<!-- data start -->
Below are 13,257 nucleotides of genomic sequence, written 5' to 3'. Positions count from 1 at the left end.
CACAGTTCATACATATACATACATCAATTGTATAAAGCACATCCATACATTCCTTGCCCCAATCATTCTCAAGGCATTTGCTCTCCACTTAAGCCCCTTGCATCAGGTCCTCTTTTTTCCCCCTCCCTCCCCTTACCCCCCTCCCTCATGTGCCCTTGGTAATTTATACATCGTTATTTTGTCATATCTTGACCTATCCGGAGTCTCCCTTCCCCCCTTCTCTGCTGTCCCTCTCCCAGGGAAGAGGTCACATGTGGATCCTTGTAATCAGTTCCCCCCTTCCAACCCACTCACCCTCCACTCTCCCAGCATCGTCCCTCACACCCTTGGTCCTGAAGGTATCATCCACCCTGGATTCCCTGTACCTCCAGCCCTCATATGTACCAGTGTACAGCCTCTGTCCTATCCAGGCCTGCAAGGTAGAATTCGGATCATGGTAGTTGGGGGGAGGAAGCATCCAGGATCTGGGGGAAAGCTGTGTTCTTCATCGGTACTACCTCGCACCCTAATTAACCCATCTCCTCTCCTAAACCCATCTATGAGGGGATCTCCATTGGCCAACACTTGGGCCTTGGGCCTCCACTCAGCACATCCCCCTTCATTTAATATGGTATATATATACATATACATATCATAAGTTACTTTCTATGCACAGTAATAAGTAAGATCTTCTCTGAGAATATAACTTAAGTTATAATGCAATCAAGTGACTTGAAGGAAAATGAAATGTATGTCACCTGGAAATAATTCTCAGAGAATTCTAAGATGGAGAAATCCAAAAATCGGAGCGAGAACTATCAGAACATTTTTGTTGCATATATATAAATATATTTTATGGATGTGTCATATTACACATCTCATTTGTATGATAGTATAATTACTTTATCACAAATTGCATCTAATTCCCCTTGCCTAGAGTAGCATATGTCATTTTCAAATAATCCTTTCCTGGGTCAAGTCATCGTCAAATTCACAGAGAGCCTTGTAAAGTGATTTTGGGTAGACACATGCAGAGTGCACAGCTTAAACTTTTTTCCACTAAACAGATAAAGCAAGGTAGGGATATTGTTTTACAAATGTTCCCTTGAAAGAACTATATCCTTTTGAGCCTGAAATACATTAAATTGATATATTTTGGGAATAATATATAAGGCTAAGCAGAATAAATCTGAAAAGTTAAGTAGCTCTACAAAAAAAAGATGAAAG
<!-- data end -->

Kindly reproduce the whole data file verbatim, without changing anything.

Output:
Below are 13,257 nucleotides of genomic sequence, written 5' to 3'. Positions count from 1 at the left end.
CACAGTTCATACATATACATACATCAATTGTATAAAGCACATCCATACATTCCTTGCCCCAATCATTCTCAAGGCATTTGCTCTCCACTTAAGCCCCTTGCATCAGGTCCTCTTTTTTCCCCCTCCCTCCCCTTACCCCCCTCCCTCATGTGCCCTTGGTAATTTATACATCGTTATTTTGTCATATCTTGACCTATCCGGAGTCTCCCTTCCCCCCTTCTCTGCTGTCCCTCTCCCAGGGAAGAGGTCACATGTGGATCCTTGTAATCAGTTCCCCCCTTCCAACCCACTCACCCTCCACTCTCCCAGCATCGTCCCTCACACCCTTGGTCCTGAAGGTATCATCCACCCTGGATTCCCTGTACCTCCAGCCCTCATATGTACCAGTGTACAGCCTCTGTCCTATCCAGGCCTGCAAGGTAGAATTCGGATCATGGTAGTTGGGGGGAGGAAGCATCCAGGATCTGGGGGAAAGCTGTGTTCTTCATCGGTACTACCTCGCACCCTAATTAACCCATCTCCTCTCCTAAACCCATCTATGAGGGGATCTCCATTGGCCAACACTTGGGCCTTGGGCCTCCACTCAGCACATCCCCCTTCATTTAATATGGTATATATATACATATACATATCATAAGTTACTTTCTATGCACAGTAATAAGTAAGATCTTCTCTGAGAATATAACTTAAGTTATAATGCAATCAAGTGACTTGAAGGAAAATGAAATGTATGTCACCTGGAAATAATTCTCAGAGAATTCTAAGATGGAGAAATCCAAAAATCGGAGCGAGAACTATCAGAACATTTTTGTTGCATATATATAAATATATTTTATGGATGTGTCATATTACACATCTCATTTGTATGATAGTATAATTACTTTATCACAAATTGCATCTAATTCCCCTTGCCTAGAGTAGCATATGTCATTTTCAAATAATCCTTTCCTGGGTCAAGTCATCGTCAAATTCACAGAGAGCCTTGTAAAGTGATTTTGGGTAGACACATGCAGAGTGCACAGCTTAAACTTTTTTCCACTAAACAGATAAAGCAAGGTAGGGATATTGTTTTACAAATGTTCCCTTGAAAGAACTATATCCTTTTGAGCCTGAAATACATTAAATTGATATATTTTGGGAATAATATATAAGGCTAAGCAGAATAAATCTGAAAAGTTAAGTAGCTCTACAAAAAAAAGATGAAAG